The Uruguayan president that stepped down on Sunday could sound strident and empathetic at the same time, appear both hopeful and defeated, uttering one sentence, and offer a strange confluence of political beliefs while addressing a single issue. In short, the world famous Jose "Pepe" Mujica was a person. He represented all the paradoxes and contradictions inherent in that state of being. Mujica became the distinction for all that he was, and, almost in equal measure, all that he wasn't.
True, Mujica's remarkable personal narrative -- he endured 10 years in solitary confinement during Uruguay's dirty war -- singles him out. But he is not riding on victim clout. Mujica distinguished himself, not only through his fantastic story, but also by saying what he thought.
We all know officialese when we hear it. And people the world over have something in common: When their head of state speaks, he or she adopts that certain presidential affectation. In the United States, in particular, the president's words are vetted, edited and packaged until becoming a consumer product. Our presidents seem almost ready for trademark.
Mujica's forthright style came to have broad significance. It led to action. Those actions earned the attention of people all over the globe. That a head of state from little Uruguay garnered so much attention is remarkable, particularly in an age where GDP and strategic positioning are so paramount.
Mujica changed Uruguay. He embodied the principles and essence of the country, but he also willed it to change through sheer force of personality and good will. He welcomed the Guantanamo detainees that the United States had cleared for release, but no one else wanted. He legalized same-sex marriage. He created a legal marketplace for marijuana, while at the same time denouncing the health effects of the drug. Most importantly, he made all those major reforms, despite the fact that a majority of Uruguayans opposed every single one of those initiatives. Nevertheless, he managed to maintain the support of the Uruguayan electorate.
Mujica wasn't perfect, but he was reliably honest and original. Most importantly, the Uruguayan president was earnestly optimistic amid a disastrous global context. After having intervened with such human and financial expense in the Middle East, the United States is witnessing a horrifying conflagration in the region -- of the likes not seen in perhaps a millennia. The horrors are worse than unrelenting -- they are escalating. The situation in North Korea, which some years ago seemed destined for improvement with the ascension of a young leader, is now a dangerous crapshoot. Uruguay's large neighbor to the south, Argentina, is on the verge of country-wide nervous breakdown, given the near-fictional political turmoil and corruption. Indeed, there seems to be no good news anywhere.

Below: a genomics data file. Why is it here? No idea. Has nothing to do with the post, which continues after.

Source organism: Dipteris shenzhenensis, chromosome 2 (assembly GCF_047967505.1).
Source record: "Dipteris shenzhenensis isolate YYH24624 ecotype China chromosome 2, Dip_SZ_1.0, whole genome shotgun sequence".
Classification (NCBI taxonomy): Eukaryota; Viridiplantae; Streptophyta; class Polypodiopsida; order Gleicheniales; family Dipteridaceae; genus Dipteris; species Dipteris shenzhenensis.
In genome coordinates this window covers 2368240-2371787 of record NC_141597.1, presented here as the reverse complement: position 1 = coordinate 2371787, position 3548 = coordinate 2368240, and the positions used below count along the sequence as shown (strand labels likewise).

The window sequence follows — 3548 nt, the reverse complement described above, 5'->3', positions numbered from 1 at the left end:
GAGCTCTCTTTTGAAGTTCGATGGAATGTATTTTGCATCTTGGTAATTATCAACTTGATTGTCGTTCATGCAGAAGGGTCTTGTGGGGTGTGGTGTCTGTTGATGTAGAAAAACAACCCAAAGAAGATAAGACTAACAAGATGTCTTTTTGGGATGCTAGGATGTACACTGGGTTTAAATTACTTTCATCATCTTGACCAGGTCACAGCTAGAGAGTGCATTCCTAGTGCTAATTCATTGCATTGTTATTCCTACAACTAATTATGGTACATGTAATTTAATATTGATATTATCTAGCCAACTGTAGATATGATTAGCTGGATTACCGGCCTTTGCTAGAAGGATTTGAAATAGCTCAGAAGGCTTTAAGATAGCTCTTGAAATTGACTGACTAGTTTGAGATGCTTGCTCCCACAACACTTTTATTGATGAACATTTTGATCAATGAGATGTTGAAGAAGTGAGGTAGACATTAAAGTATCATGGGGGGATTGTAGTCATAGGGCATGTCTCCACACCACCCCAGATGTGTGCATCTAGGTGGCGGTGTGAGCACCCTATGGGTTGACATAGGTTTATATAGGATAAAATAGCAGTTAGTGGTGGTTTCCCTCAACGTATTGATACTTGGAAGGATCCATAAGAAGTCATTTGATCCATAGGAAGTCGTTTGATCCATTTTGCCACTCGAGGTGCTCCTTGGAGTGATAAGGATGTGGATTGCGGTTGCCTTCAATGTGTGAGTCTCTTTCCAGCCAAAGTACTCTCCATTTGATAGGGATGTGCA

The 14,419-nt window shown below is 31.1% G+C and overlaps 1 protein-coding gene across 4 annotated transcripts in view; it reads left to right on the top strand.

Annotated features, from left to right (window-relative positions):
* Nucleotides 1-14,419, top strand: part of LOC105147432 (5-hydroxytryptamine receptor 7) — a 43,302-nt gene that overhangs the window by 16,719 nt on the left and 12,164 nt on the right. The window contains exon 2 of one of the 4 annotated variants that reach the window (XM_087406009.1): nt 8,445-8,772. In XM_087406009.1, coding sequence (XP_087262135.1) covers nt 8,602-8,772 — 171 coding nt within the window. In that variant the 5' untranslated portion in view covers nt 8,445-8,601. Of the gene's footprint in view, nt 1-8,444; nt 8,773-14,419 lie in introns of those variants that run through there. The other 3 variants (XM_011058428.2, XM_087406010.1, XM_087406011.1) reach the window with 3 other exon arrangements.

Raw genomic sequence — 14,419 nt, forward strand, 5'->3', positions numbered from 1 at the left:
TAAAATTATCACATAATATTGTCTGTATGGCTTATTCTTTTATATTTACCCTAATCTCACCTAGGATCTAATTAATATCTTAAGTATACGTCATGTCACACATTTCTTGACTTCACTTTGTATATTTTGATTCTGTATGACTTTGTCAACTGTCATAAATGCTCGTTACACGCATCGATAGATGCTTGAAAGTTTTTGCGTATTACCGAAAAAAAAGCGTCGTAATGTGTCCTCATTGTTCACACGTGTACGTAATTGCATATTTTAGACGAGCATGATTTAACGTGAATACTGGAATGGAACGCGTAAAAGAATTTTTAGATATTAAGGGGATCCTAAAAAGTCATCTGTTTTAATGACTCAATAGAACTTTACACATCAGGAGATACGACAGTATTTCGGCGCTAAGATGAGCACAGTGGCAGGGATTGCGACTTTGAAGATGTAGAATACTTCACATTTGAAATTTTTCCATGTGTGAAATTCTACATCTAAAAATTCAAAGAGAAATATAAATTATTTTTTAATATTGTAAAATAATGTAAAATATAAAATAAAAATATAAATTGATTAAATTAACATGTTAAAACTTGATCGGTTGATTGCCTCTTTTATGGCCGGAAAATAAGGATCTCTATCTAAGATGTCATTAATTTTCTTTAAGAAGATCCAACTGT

And then there was Mujica -- who in his latest, pudgy, scrunched-up-eye incarnation seems the opposite extreme of the wildly alert and Hollywood-handsome guerrillero of his youth. Mujica seemed to project a luminous spot on a shadowed globe. He became known, not only as the poorest president for living in a ramshackle cottage and getting around on an old VW bug, but also as the president people around the world would like to have for themselves. Regardless of where people live, a great multitude want a different kind of leadership. The kind of president that just talks.
Mujica didn't disappoint in his last days in office. Shortly before stepping down, he expressed the awe-inspiring depth and range of his individuality when addressing the complaints that one of the former Guantanamo detainees had about his situation in Uruguay:
"If these people were humble people of the desert, poor people, they'd surely be stronger and more primitive, but they're not," Mujica said, adding: "Through their hands, features and family histories, it seems to me that they're middle class."
There is no doubt that Mujica is the first head of state to hurl the lexicon of class warfare against a former Gitmo inmate. Perhaps he is the first person to ever do so. And if that wasn't enough to blur conventional political lines and boundaries, Mujica tapped into conservative meritocratic principles for the dressing down -- basically telling the former detainees to get out there and get their hands dirty with honest work.
When Mujica gets downright testy, he can deliver a unique ideological rebuke. And while the Uruguayan leader later expressed greater sympathy for the Guantanamo refugees, people in pain and paralysis sometimes benefit from a no-nonsense drubbing -- particularly from a head of state who was, himself, imprisoned without trial.
Mujica projected, from his presidential perch, the wildly innocent virtue of Uruguay itself -- and magnified it. If Uruguay as a country is part exile, part refuge, Mujica made the country more the latter. One thing is certain, the world will remember Mujica -- the president, the person.
Postscript for the Reader: As a first-generation American of Uruguayan descent, Mujica evokes in this writer powerful feelings of childhood nostalgia. In short, Mujica reminds me of an Uruguayan uncle. Not any particular uncle per se, he just looks and feels like family. This portrayal should be interpreted and registered with such partiality in mind. Reader beware.
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